Everything will be fine so long as Superstorm Fanny and the second Great Chicago Fire do not happen simultaneously.
The New York Stock Exchange is seeking regulators' approval for a new disaster-recovery plan that would allow the exchange to close while trading in Big Board-listed stocks shifts to an all-electronic platform.
he NYSE proposal, filed with the Securities and Exchange Commission late Monday, would elevate the backup role of NYSE Euronext's all-electronic Arca exchange. Eventually, the exchange group aims to enable the NYSE itself to trade entirely via computer systems, allowing the exchange to do business without its storied trading floor if need be….
In the short term, the new plan would keep the NYSE and its smaller MKT stock exchange closed, with NYSE's all-electronic Arca exchange serving as the backup for both of those markets and performing their functions, according to filings by the exchanges.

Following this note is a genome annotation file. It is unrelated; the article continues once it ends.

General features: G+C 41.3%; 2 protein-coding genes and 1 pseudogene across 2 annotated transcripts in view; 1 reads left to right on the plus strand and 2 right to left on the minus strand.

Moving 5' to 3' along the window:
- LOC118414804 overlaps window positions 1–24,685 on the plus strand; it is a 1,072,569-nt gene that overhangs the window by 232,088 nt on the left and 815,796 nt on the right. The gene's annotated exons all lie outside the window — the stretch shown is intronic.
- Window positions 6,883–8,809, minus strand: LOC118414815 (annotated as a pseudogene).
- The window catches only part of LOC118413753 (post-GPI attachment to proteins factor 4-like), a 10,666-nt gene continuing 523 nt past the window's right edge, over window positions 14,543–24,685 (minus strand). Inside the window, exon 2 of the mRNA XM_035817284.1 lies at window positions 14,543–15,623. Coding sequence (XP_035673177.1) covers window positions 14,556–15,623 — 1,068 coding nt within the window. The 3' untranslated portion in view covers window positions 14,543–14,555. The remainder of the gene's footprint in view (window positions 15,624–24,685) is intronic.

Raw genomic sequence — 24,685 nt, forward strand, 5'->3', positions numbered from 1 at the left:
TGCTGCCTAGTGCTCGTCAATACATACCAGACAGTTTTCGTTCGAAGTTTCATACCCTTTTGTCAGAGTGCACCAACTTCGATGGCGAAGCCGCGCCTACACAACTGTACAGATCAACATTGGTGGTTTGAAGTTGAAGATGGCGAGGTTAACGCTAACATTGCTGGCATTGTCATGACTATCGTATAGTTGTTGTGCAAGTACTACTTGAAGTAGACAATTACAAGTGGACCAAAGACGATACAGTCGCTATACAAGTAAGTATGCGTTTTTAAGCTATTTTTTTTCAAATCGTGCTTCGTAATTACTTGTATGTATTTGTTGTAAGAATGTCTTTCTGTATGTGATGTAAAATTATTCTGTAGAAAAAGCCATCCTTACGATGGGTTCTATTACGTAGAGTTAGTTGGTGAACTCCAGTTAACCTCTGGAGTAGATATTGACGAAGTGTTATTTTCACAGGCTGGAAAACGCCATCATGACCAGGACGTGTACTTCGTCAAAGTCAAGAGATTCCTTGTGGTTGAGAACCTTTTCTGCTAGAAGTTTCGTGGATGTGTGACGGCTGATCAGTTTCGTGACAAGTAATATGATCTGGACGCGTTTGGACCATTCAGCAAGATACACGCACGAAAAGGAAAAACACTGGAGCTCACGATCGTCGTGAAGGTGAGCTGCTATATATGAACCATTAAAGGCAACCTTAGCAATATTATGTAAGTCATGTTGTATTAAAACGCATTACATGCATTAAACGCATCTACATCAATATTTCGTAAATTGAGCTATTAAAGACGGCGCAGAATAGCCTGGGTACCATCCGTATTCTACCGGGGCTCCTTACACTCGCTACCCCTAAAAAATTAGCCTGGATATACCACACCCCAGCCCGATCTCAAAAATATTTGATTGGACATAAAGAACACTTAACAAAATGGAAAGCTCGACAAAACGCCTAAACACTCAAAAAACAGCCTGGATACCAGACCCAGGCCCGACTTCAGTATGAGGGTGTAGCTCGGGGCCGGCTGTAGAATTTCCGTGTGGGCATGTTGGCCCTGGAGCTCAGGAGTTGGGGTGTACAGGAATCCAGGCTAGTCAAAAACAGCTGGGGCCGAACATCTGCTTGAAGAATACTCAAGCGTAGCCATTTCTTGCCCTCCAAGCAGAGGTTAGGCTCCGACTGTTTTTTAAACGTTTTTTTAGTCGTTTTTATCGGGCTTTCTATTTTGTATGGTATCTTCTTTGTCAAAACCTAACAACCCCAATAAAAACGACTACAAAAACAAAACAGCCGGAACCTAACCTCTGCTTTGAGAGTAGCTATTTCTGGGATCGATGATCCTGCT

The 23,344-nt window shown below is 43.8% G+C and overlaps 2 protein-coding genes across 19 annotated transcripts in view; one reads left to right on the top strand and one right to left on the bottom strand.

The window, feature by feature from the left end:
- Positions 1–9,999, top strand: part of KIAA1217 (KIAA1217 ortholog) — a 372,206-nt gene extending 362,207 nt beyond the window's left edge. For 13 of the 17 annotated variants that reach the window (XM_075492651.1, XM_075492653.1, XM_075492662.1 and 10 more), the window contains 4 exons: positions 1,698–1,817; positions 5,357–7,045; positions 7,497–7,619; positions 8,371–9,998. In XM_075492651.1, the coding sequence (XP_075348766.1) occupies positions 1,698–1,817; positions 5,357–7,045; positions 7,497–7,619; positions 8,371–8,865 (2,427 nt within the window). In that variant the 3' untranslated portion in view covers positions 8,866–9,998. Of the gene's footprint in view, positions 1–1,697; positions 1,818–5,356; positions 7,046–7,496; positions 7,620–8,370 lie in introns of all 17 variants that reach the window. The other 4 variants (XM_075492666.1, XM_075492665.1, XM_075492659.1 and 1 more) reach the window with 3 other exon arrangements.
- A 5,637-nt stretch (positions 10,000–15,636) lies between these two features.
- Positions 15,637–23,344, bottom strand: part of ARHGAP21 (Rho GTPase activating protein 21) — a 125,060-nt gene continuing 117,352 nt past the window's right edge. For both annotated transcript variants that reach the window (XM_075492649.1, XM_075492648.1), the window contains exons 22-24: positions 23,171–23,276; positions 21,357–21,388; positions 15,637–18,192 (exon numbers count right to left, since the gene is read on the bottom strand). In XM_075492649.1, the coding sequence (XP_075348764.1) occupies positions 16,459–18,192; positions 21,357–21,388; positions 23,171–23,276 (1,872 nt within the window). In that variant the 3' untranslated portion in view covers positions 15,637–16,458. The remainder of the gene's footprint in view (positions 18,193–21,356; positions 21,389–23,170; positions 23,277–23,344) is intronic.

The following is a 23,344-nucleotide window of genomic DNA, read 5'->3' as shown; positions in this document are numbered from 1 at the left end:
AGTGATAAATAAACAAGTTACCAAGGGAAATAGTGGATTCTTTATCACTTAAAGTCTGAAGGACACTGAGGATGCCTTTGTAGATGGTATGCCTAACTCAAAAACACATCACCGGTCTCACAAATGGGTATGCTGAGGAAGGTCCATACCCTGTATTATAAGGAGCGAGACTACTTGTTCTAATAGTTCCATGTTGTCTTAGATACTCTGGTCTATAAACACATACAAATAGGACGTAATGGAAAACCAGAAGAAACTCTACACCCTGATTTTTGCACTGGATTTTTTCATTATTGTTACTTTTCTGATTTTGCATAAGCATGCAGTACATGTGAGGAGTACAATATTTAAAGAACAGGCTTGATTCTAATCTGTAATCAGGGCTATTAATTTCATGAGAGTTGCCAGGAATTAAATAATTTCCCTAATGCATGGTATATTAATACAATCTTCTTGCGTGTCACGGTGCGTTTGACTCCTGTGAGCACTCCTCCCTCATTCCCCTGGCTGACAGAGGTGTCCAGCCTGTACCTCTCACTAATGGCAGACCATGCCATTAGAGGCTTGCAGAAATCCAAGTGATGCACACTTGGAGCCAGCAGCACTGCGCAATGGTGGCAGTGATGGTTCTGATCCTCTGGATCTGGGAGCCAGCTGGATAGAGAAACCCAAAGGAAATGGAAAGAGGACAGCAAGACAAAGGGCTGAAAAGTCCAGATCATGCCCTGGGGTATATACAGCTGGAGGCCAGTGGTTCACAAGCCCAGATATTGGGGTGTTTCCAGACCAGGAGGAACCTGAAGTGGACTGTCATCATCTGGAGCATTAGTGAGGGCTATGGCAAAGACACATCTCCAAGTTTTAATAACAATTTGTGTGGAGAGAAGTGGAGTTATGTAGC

Over the long term, NYSE officials plan to fully automate the NYSE and MKT exchanges, allowing floor-based firms and traders to deal shares remotely if a storm or other catastrophe renders NYSE's downtown Manhattan headquarters inoperable or unreachable. The exchange also intends to rely on a new backup data center in Chicago, just south of that city's financial district. The Wall Street Journal reported details of the plans in March.
If such a plan were activated, it would mark the first time in the NYSE's 221-year history that the exchange would rely entirely on computer systems to manage share trading.
The SEC must approve the new plan, which the exchange has vetted with traders over the last few months, according to people involved in the discussions. A spokesman for the SEC declined to comment.